Nobody’s perfect. Most know this phrase. Few truly understand it.
Be careful your loyalty is not misplaced. You might be loyal to the wrong people, or to the wrong things. Your loyalty should not be a prison, where you can’t grow because it might mean having your loyalty questioned. Misplaced loyalty is always full of regrets.
Kihüruto, They called it. “That which comes with the wind.”
It came with the winds from the south, and the locals had since learnt to discern the eerie howls and the characteristic dry winds that accompanied it. The trees also seemed to acknowledge the arrival, shedding their leaves whenever the winds began, even during the wet season. To the chicken the winds probably reeked of death, the way they panicked when the ghostly gusts that signaled the arrival blew, but I guess we’ll never know. A local tale told of the demon that came with the winds, that could only be seen by chicken. And woe unto the fowl that had the unfortunate luck of sighting the foul fiend. It was not without consequence, and a deadly one at that.
The locals knew it was futile to lock the chicken up. “How do you hide from what you cannot see? How do you hide from the wind?”, they would ask in despair. They had seen enough of this situation to know how it would play out. The wake of destruction left behind. Some were already making preparations to get new chicken from the villages that were lucky enough to escape Kihüruto. The village elder who lived downhill could be heard cussing loudly; he owned the largest flock in the village, and by morning it would be all gone.
The chicken stopped running, a reluctant acceptance of their fate, it seemed. Just like the last time. A cacophony of clucks filled the air, like a desperate prayer to be spared from the demon; all in vain. All this while the fiendish howls of the winds continued, unperturbed, a fitting background to the show about to take place. Then one by one, their feathers started falling off. The lucky ones died first, and the smell of dead fowl rent the air. The ones which didn’t die would experience the anguish that came with surviving the “first wave”. They remained still, standing, unable to move, caught in the grip of death as their bodies slowly succumbed. First it was the eyes, losing their sight, a dear price to pay for seeing the demon. Then the beaks fell off, slowly, the chicken with no option but to endure the agony.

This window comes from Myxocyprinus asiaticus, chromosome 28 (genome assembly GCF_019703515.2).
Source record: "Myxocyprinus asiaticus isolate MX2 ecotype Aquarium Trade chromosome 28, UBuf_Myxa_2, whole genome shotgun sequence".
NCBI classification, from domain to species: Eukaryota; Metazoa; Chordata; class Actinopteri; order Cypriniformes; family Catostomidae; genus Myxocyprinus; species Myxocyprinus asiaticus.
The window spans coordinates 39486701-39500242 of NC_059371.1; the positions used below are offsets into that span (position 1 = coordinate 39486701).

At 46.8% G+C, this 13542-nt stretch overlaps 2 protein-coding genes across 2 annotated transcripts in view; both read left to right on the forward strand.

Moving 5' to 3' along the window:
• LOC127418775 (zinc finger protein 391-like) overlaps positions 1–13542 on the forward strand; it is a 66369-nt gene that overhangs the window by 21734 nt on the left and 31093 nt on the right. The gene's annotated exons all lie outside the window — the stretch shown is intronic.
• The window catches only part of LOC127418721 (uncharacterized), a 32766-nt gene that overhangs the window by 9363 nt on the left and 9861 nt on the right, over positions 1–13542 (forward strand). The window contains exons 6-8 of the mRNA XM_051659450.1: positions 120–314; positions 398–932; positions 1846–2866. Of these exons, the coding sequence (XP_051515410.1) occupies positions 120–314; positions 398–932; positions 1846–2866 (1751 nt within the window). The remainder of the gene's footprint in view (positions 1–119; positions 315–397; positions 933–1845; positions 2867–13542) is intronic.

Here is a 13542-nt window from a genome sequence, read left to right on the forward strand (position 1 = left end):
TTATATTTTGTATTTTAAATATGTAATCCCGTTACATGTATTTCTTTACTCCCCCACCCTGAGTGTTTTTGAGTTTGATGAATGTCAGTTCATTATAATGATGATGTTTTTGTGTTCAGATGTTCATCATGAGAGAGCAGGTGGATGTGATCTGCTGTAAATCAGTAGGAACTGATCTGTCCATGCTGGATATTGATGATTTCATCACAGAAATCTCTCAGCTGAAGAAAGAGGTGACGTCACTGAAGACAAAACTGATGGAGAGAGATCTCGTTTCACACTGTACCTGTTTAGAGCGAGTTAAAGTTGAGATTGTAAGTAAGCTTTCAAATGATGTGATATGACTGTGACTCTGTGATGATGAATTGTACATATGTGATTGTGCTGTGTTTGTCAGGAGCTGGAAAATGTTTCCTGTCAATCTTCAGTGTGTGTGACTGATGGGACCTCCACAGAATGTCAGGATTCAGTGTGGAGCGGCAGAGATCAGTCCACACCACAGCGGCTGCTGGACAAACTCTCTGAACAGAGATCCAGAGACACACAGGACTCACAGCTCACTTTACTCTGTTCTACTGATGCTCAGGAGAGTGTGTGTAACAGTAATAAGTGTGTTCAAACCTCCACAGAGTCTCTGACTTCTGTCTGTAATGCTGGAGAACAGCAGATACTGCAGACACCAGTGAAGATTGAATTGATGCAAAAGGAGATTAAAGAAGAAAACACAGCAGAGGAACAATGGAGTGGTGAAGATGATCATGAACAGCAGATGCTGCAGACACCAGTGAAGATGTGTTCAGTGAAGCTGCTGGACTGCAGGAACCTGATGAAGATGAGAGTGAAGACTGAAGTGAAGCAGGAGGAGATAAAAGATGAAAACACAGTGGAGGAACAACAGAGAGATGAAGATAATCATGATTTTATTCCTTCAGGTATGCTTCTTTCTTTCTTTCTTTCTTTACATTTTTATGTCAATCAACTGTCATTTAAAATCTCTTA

Finally the bowels gave way, and the legs broke, dead inside, no longer able to support the weight of the now lifeless birds. And with a last-gasp gust, the winds departed, leaving behind a legacy of death. Kihüruto had passed. An uncomfortable silence ensued. A tension so thick it was suffocating. Most had experienced it before, but they could never get used to it. The locals set out to burn the carcasses, otherwise they would stink for seven days straight, and no meat-eater would touch them. Like they knew it was cursed.
I lust you,
I lust for you,
Your tasty lips,
Your eyes when you’re turned on,
Your breath on my neck
Your touch on my skin,
Your voice when you whisper “I want you…”
Your soft skin, melting in my hands
Embraced in the lustful fires
of our sensual desires.
Your moans, escaping your mouth,
caressing my ears
as our bodies rock to the rhythm
“…….As I was passing through this human town I came across a rather interesting scenario. There were loud sounds coming from a sound magnifier, which though they did not interest me, seemed pleasant to listen to by the humans crowded there. Music, they called it. One of the most engrossing things I have ever encountered in my travels. That a simple systematic combination of different sounds can result in something so… unpredictable, and its ability to alter, in my experience, your entire thought process. A thing of extremes, and a diversity unmatched. I can’t describe it enough, really. You just have to experience it.
So in the middle, right in the middle of the crowd, was a lone female moving in such a coordinated fashion which i later understood to be their form of dancing. Quite vigorous for my tastes but a feast for the eyes if you found a sufficiently skilled dancer. Those in the crowd watched intently, following her every move with their eyes and occasionally throwing pieces of metal and coloured paper which apparently were of value…….”
~ Observations of an Imaginary Friend